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Abstract

Direct acting antiviral therapy is a highly effective treatment for hepatitis C virus (HCV), yet access remains limited on a global scale. Over the past few years, researchers have started to implement clinical trials in LMICs to test the medication in different contexts and for different durations, thereby providing access to treatment for a segment of the population.

In this talk, I discuss the design and preliminary findings of an ethnographic study taking place alongside an HCV treatment trial at Hospital for Tropical Diseases in Ho Chi Minh City, Vietnam. In this study, we examine the care and treatment experiences of a subset of the trial participants, as well as their perceptions of health and illness related to HCV. The study started in March 2019 and recruitment, enrollment and data collection are ongoing. We plan to enroll 18-21 trial participants into the study. We will conduct two in-depth interviews with the participants at the study site (i.e. the first on Day 0, the second at the last study visit) and one mobile interview in their community. We will use participant observation at the study site and at the outpatient HCV clinic throughout the trial to engage with both participants and healthcare staff.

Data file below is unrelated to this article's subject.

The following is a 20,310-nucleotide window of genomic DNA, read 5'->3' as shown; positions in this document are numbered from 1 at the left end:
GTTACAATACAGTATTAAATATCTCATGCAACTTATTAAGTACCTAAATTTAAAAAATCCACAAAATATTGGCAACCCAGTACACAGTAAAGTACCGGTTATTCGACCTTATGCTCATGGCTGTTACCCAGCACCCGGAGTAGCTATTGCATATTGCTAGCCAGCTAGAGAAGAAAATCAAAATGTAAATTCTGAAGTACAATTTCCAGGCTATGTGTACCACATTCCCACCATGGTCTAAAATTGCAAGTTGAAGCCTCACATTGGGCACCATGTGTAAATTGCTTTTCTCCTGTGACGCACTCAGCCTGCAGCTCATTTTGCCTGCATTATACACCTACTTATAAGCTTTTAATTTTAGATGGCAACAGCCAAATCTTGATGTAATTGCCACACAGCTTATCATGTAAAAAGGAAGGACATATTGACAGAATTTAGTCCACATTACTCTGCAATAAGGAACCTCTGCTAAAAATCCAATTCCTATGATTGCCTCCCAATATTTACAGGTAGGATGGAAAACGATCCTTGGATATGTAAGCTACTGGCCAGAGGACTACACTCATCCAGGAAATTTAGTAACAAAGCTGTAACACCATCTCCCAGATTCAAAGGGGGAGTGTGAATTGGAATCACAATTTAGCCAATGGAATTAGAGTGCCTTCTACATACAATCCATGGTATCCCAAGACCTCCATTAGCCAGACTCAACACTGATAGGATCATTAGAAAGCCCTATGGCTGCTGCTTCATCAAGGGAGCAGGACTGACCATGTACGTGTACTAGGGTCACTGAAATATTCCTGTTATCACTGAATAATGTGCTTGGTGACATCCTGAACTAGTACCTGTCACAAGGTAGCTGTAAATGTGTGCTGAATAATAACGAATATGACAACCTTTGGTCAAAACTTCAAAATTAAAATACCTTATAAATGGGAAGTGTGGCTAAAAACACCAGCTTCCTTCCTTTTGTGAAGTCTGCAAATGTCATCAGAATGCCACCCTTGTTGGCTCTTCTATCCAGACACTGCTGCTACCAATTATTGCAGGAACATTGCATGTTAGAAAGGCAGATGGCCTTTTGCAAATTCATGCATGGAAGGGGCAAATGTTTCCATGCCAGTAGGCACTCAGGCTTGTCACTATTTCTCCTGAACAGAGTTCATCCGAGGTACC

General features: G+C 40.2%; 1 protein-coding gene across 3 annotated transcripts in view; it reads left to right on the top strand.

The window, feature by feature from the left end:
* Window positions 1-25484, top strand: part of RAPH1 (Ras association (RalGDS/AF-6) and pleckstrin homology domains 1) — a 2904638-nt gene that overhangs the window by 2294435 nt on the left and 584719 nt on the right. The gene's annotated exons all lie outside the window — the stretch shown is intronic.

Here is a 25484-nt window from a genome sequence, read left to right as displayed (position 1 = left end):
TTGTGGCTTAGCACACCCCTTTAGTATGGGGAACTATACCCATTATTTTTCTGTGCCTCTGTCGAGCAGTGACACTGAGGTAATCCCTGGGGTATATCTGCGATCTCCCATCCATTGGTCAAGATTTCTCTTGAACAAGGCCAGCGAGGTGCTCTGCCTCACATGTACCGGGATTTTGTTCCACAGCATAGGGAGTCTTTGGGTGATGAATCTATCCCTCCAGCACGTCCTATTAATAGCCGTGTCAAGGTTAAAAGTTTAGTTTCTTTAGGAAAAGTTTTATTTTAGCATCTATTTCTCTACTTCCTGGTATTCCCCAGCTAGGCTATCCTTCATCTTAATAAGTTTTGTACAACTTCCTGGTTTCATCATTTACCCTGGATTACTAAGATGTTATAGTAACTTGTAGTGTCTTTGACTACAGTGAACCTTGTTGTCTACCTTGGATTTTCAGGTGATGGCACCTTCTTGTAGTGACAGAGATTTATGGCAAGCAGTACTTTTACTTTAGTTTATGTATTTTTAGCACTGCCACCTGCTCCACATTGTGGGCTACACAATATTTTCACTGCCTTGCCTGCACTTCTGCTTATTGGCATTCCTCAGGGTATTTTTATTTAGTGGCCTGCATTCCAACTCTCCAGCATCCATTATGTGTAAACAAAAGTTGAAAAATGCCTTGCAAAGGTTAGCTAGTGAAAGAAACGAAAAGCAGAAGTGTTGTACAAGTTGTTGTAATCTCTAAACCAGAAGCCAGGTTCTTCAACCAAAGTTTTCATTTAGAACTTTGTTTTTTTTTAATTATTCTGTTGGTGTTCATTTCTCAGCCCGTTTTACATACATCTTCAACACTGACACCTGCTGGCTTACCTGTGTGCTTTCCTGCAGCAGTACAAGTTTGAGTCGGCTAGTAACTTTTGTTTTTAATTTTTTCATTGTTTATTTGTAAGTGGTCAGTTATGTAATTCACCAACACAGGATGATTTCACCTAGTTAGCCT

This study builds on research that I conducted in Rwanda from 2016-2018 where we collected in-depth interviews with 11 study participants over the course of an HCV treatment study. I will discuss four interconnected themes that we identified during data analysis as a background for the Vietnam study: 1) understanding of diagnosis and use of traditional medicine, 2) access and financial barriers to care-seeking, 3) complex social networks, 4) proactivity in care-seeking.

Finally, I explore preliminary findings from the Vietnam study including community discourse surrounding hepatitis C, individual care seeking experiences, and issues related to participation in clinical trials. To conclude, I discuss the wider implications of integrating ethnographic research in clinical trials, on both local and global levels.